Tobyhanna marks National Disability Employment Awareness Month
1 / 4 Show Caption + Hide Caption – Dionne Bash, a deaf employee working in the EEO Office, offered her firsthand perspective as to how hearing people can effectively communicate with their deaf co-workers during a presentation to the workforce on October 5. (Photo Credit: Thomas Robbins) VIEW ORIGINAL
Tobyhanna marks National Disability Employment Awareness Month
2 / 4 Show Caption + Hide Caption – Tobyhanna has proudly partnered with the National Technical Institute for the Deaf (NTID) since 2012, providing meaningful career and internship opportunities to their students. Depot personnel work directly alongside NTID instructors to ensure the school’s curriculum aligns with operational needs. (Photo Credit: Thomas Robbins) VIEW ORIGINAL
Tobyhanna marks National Disability Employment Awareness Month
3 / 4 Show Caption + Hide Caption – Using a sign language interpreter, Bash touched on several topics including best practices for communication with deaf employees, interpreters, American Sign Language and more. Bash said Team Tobyhanna is strongest when working together. (Photo Credit: Thomas Robbins) VIEW ORIGINAL
Tobyhanna marks National Disability Employment Awareness Month
4 / 4 Show Caption + Hide Caption – One of nine colleges on the Rochester Institute of Technology campus, NTID has more than 1,200 students enroll in its programs every year. The organization named Tobyhanna Army Depot with the “Center on Employment Outstanding Employer Partner Award" in 2019. (Photo Credit: Thomas Robbins) VIEW ORIGINAL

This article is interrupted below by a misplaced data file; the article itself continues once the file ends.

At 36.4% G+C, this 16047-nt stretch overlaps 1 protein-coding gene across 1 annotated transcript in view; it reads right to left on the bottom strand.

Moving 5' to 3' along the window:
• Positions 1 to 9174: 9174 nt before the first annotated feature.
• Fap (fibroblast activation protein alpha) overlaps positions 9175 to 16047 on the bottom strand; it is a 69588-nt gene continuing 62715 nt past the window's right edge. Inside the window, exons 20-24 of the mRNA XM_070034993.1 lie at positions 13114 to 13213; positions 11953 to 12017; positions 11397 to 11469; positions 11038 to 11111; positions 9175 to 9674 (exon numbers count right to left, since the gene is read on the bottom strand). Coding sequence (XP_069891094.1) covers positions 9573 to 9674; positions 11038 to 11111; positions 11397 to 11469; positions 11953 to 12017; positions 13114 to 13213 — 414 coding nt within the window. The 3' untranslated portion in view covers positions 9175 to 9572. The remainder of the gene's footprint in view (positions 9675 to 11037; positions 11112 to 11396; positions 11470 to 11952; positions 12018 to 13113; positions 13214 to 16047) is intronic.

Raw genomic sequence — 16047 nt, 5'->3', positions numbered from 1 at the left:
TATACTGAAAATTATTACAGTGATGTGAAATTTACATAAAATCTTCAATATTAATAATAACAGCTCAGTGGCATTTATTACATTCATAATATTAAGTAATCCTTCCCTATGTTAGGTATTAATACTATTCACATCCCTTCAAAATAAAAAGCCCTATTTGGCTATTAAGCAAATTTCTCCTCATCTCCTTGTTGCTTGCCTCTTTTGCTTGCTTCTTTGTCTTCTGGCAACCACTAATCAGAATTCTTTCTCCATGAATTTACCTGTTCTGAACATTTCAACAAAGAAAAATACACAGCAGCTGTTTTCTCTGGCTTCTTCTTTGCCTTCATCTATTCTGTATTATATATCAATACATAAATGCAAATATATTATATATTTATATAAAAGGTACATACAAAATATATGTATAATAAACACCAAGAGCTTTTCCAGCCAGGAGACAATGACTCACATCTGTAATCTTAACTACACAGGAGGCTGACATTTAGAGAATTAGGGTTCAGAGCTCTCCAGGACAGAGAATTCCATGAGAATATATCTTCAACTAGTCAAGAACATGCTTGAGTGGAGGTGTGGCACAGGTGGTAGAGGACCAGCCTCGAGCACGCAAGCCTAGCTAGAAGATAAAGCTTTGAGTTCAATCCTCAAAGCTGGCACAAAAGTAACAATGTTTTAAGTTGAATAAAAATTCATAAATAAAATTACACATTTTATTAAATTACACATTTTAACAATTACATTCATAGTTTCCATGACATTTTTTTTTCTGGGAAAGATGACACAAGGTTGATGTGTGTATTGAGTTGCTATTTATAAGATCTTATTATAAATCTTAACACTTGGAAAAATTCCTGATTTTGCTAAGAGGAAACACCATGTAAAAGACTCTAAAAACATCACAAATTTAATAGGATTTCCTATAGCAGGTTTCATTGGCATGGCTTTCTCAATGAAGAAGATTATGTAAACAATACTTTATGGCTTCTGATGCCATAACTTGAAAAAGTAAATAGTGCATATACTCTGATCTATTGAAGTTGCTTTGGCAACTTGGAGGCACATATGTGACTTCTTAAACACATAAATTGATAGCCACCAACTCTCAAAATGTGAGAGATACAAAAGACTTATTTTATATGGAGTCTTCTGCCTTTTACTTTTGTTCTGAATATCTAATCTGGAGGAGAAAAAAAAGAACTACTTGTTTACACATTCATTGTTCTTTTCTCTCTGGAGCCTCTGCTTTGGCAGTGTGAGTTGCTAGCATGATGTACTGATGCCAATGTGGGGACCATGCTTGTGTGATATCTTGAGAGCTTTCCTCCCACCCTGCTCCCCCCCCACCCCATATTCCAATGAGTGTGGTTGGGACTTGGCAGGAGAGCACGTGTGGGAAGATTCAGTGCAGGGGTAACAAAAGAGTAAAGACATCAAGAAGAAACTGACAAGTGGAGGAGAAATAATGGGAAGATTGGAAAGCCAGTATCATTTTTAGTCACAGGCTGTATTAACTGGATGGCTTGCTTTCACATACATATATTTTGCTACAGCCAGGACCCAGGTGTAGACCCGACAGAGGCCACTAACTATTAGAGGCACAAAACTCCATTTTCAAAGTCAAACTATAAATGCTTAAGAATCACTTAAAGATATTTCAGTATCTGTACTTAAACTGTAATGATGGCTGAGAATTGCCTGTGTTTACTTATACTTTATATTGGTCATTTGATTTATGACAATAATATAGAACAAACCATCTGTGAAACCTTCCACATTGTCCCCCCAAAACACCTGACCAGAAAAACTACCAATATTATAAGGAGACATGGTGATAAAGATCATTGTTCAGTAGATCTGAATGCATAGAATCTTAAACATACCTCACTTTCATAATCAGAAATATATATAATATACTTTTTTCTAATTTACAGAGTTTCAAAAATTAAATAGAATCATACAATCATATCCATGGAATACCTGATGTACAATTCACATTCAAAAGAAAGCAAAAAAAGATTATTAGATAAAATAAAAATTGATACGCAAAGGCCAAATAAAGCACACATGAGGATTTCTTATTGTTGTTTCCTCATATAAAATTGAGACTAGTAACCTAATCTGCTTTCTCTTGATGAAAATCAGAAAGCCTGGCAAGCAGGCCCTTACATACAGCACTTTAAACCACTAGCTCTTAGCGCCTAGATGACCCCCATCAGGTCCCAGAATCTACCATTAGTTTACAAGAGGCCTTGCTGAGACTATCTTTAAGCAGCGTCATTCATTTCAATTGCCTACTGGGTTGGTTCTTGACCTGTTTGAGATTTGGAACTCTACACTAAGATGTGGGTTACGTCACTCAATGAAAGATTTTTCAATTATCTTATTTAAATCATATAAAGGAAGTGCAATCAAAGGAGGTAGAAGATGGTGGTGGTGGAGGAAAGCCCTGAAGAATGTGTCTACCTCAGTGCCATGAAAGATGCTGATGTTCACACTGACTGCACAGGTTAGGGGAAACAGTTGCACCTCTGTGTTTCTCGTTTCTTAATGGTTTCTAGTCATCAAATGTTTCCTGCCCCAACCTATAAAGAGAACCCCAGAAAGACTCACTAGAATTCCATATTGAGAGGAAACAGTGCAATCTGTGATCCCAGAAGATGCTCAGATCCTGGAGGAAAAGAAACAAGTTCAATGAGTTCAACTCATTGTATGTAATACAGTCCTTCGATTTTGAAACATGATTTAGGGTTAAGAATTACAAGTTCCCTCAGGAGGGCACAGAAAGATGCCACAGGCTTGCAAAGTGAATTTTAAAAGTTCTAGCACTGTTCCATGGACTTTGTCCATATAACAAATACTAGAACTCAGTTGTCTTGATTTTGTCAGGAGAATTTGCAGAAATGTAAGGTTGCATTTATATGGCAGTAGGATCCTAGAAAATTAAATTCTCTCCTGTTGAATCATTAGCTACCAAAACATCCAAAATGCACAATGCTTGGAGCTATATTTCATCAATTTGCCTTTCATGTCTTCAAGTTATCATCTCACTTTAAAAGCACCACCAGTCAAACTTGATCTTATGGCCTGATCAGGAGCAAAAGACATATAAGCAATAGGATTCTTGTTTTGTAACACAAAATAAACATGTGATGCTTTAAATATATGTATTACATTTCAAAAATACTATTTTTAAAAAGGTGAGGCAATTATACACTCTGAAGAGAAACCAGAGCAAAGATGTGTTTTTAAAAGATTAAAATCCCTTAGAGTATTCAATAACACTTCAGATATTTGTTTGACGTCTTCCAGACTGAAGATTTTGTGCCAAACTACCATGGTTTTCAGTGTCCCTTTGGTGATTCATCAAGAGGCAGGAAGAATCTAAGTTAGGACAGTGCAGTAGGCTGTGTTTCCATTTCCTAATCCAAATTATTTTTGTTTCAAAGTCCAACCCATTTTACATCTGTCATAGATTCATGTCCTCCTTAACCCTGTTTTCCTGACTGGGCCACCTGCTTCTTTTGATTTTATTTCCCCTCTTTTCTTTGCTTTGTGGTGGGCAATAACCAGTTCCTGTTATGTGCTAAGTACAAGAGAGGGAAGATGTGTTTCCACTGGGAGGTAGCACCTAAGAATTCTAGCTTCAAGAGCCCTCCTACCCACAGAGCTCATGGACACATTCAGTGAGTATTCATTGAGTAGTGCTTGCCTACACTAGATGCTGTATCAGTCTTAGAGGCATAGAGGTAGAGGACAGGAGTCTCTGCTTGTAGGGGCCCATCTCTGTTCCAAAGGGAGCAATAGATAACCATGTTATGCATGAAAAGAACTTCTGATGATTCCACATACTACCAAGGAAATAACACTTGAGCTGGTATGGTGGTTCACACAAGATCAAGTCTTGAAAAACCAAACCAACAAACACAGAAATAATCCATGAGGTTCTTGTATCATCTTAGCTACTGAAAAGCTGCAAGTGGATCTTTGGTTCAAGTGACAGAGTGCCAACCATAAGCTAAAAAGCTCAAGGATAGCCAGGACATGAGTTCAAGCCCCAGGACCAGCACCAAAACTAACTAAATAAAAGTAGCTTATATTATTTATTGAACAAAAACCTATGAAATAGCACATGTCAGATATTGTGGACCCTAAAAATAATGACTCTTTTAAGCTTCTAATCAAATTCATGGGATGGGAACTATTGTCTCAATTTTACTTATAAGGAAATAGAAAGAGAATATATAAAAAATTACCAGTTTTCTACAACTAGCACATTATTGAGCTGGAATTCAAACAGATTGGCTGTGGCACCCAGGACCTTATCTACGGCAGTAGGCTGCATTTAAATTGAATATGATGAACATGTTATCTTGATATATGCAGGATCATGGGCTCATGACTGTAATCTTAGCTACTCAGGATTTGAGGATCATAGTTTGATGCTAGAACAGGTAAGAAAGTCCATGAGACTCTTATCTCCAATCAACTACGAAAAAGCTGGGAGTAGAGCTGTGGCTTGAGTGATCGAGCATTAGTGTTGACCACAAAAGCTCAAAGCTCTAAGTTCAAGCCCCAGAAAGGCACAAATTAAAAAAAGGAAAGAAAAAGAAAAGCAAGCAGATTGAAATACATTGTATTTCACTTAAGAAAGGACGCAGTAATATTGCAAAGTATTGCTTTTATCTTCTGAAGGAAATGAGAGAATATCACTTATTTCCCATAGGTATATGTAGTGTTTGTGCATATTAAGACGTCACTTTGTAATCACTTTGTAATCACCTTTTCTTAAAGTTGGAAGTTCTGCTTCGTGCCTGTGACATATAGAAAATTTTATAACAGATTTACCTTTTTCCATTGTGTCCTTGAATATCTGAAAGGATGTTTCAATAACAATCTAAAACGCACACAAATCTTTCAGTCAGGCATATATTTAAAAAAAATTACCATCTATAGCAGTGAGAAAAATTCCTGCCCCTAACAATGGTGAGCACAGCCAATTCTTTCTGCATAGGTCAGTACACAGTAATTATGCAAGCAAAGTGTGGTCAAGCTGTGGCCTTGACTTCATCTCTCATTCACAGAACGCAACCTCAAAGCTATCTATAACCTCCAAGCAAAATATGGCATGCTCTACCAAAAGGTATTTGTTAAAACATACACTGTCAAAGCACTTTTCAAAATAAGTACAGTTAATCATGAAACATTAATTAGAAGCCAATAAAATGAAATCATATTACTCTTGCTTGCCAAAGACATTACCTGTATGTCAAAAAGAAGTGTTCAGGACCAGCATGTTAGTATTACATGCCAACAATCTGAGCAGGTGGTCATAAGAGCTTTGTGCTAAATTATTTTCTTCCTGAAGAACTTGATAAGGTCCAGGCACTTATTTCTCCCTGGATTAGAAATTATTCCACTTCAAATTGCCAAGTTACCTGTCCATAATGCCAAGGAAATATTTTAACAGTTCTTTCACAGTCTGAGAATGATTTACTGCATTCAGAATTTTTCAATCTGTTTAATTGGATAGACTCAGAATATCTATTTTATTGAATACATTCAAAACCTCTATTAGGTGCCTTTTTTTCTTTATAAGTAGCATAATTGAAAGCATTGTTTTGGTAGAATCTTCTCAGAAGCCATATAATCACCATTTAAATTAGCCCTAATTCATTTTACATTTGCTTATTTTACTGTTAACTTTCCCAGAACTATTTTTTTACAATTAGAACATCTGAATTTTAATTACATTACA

October is National Disability Employment Awareness Month (NDEAM) and Tobyhanna Army Depot (TYAD) marked the occasion by raising awareness of the experiences of employees with disabilities.

Currently, 10% of employees working at Tobyhanna identify as having some form of disability. In addition to traditional federal hiring practices, Tobyhanna utilizes the Schedule A Hiring Authority, which provides non-competitive pathways to employment for qualified applicants with disabilities. According to data from the Centers for Disease Control and Prevention (CDC), more than 61 million adults — one in four — in the United States live with a disability.

“At some point in their lives, most people will either have a disability or know someone who has a one,” said Coleen Boyle, Ph.D., director of CDC’s National Center on Birth Defects and Developmental Disabilities. “Learning more about people with disabilities in the United States can help us better understand and meet their health needs.”